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Candidate Bill Clinton's Lost Voice, or Whatever Happened to the Bully Pulpit?

August 07, 1994|Robert G. Beckel | Robert G. Beckel, a political analyst, served as campaign manager for Walter F. Mondale in 1984

WASHINGTON — It seems a dim memory now, but only 22 months ago, Bill Clinton's celebrated bus caravan drew thousands of Americans at each stop eager to hear his voice. Look back at videotape of those stops, and you realize these weren't phony events produced by veteran advance men but, rather, a genuine outpouring of mostly regular folks, many with their kids on their shoulders, who came to hear the voice of a new Democrat. Even his most ardent opponents had to concede that Clinton's voice touched a chord with voters.

Fast-forward to Clinton last Tuesday in a New Jersey park, with Manhattan's World Trade Center towers as a stunning backdrop. Here was the populist candidate who touched average Americans, now President, surrounded by the typical cast of characters a good advance team uses for "body fill" (read: create a crowd): local pols, union bosses, Democratic fund raisers.

Here was Clinton heeding the call for universal health-care coverage for all Americans, an overwhelmingly popular issue with voters, and yet he had to scream to be heard over demonstrators; he banged the podium so hard that the presidential seal fell off. The crowd reacted warmly, but only warmly. It was a good-sized crowd, but not great. It was manufactured, not spontaneous. What happened to Clinton's voice?

Washington pundits will tell you that Clinton lost his voice because he talks too much, or he takes on so many issues that his message is too fragmented, or the real Clinton is too liberal for the country, or he lost his voice for the middle class. There is some truth to all this. But the problem is deeper and more fundamental and may be as much about the modern presidency as it is about Clinton.

It is certainly true that Presidents are punished for a bad economy, but it also used to be true that Presidents are rewarded for a good economy. Not so Clinton. This may have something to do with the economy rebounding early in Clinton's term and, as a result, the public gave Clinton's economic program little credit for the recovery.

In Ronald Reagan's first term, the economy was miserable for the first two years. When it began to rebound, leading up to his landslide victory in '84, people gave Reagan credit for correcting a bad economy.

But it also is true that, increasingly, voters' attention spans are short. "What have you done for me lately?" is the voters' cry in modern-day America. When voters were hurting in 1992, they listened carefully to Clinton's voice assuring them of better times to come. Now that better times have come, they yell back at Clinton, "What now, big boy?"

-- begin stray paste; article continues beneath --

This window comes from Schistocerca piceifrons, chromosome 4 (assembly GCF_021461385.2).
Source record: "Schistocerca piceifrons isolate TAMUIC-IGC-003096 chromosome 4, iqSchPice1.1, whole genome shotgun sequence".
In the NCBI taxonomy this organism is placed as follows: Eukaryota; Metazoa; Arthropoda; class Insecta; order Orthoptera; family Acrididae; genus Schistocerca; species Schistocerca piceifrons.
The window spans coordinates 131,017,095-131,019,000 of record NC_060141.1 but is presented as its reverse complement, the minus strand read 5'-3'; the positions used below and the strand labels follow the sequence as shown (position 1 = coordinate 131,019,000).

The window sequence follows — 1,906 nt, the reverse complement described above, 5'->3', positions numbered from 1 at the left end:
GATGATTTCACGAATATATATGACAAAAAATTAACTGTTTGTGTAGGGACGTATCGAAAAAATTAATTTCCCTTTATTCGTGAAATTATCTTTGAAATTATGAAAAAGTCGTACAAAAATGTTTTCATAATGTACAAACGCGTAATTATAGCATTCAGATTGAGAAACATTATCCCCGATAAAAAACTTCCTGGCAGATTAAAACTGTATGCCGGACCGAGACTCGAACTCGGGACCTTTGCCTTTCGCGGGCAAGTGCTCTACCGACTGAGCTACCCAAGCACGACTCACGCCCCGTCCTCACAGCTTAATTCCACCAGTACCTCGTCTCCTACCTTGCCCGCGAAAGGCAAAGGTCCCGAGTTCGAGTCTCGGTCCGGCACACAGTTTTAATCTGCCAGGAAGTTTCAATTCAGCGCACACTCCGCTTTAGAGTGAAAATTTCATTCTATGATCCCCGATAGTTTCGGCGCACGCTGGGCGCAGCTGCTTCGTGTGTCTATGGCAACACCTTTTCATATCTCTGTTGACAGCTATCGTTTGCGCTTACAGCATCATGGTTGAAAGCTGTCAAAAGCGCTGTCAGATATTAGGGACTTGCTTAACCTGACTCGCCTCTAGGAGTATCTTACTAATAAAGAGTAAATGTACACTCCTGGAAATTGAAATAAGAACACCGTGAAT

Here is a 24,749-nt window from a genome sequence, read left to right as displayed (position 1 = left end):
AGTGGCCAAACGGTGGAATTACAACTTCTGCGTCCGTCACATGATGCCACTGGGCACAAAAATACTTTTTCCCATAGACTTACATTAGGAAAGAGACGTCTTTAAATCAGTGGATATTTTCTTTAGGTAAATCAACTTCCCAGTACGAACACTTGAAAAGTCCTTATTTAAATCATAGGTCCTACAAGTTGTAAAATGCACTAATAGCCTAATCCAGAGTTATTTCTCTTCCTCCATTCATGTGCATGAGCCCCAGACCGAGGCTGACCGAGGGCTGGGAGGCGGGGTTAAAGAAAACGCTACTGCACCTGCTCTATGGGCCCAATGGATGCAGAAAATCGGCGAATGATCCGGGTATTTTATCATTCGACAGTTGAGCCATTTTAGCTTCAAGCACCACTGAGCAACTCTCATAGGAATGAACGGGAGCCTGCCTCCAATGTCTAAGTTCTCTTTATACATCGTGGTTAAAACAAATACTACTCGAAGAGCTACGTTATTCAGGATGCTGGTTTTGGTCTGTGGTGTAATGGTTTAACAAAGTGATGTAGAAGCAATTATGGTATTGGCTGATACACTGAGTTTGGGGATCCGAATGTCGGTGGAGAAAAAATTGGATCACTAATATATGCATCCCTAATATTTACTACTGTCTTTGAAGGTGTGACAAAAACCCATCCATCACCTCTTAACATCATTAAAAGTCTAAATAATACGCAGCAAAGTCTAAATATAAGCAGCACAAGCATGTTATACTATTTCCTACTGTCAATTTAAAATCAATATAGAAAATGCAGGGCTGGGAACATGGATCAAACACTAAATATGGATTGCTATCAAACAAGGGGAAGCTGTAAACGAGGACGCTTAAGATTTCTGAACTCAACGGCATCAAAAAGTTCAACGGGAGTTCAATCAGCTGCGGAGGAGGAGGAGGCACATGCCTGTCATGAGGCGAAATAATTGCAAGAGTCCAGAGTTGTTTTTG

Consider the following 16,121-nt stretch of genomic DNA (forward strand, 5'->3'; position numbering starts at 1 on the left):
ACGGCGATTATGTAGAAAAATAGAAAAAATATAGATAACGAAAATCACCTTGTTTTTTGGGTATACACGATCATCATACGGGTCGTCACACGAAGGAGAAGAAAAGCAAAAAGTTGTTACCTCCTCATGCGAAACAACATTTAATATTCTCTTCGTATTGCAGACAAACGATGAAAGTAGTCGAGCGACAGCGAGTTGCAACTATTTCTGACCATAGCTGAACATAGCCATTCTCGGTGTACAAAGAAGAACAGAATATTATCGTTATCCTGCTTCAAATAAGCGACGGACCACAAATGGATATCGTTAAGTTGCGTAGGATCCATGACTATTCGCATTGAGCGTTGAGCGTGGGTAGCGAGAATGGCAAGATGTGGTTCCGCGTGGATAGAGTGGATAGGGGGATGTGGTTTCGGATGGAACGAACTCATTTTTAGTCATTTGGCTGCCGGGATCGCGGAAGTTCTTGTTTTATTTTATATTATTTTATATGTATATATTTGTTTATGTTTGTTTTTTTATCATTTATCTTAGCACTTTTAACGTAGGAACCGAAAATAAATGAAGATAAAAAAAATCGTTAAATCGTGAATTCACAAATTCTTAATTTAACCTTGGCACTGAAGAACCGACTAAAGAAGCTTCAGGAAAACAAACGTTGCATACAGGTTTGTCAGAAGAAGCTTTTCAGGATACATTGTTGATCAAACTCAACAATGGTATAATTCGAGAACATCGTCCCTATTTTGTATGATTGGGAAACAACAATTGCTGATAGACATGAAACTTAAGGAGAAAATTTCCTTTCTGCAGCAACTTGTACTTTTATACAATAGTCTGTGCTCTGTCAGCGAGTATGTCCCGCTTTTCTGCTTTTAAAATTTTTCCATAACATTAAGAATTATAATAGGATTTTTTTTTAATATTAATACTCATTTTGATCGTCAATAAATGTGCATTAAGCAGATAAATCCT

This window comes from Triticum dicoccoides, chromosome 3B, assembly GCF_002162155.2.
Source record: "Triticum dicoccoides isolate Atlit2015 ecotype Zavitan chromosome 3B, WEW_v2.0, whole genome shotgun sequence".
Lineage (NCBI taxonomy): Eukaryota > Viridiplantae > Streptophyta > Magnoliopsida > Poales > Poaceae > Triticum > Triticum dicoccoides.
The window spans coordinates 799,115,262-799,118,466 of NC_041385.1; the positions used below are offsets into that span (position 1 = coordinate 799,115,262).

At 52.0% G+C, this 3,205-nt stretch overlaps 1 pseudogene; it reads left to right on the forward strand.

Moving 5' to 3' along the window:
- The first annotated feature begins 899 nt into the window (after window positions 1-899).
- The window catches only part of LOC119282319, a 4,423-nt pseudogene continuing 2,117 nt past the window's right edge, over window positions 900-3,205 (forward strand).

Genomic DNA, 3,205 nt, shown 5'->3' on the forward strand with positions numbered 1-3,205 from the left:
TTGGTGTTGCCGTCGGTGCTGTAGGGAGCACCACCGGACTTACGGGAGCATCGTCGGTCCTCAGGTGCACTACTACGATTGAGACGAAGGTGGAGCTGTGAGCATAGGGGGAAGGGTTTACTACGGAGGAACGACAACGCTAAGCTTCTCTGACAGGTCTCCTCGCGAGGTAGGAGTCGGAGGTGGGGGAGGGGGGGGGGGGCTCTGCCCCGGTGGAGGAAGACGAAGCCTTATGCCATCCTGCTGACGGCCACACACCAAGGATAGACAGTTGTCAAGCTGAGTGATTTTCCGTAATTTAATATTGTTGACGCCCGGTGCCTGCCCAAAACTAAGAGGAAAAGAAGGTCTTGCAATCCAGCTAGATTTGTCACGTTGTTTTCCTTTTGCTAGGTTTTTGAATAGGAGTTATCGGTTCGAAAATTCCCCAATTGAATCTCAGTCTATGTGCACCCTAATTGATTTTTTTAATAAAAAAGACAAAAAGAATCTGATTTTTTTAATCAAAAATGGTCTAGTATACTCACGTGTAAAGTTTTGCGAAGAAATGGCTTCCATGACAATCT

Another reason Clinton lost his voice can be found in Bob Woodward's book, "Agenda." Candidate Clinton spoke eloquently about Washington being captive of not only special interests but Establishment interests, especially Wall Street. Yet, in a short time, Clinton has become entrapped by those very interests, including his holiness Federal Reserve Chairman Alan Greenspan, lord protector of the bond markets.

In a few months, Clinton not only reversed himself on a middle-class tax cut, but set forth a budget clearly aimed at appeasing the markets. This may in the long run have been a right thing to do, but held against the towering rhetoric of his campaign for the "forgotten" middle class, it rang hollow. And after pushing himself as a "new" Democrat willing to take on the Democratic Party's special interests (remember Sister Souljah and Jesse Jackson?), President Clinton immediately introduced a stimulus package, its opponents charged, that reeked of payoffs to every Democratic special interest, from big-city mayors to labor unions. This, too, may have been unavoidable, but it gave the Republicans more ammunition earlier than they deserved.

The Clinton people are fond of laying their troubles on a negative media and, to some extent, this is true. I am not so sure, though, that it is all negative media but, rather, the amount of media bombarding the American public every day. Never in history have there been so many outlets, from standard nightly news to an overwhelming number of new talk-TV and talk-radio shows that have provided Clinton's enemies with continuous opportunities to pummel him.

There was a time when the bully pulpit of the presidency stood alone. It now must come face to face with several bully pulpits full of anti-Clinton thugs. This is not to exonerate the mainstream media, however. Pressure to sell papers and grab ratings have made critical and racy stories about the President's personal life far more important than they should be.

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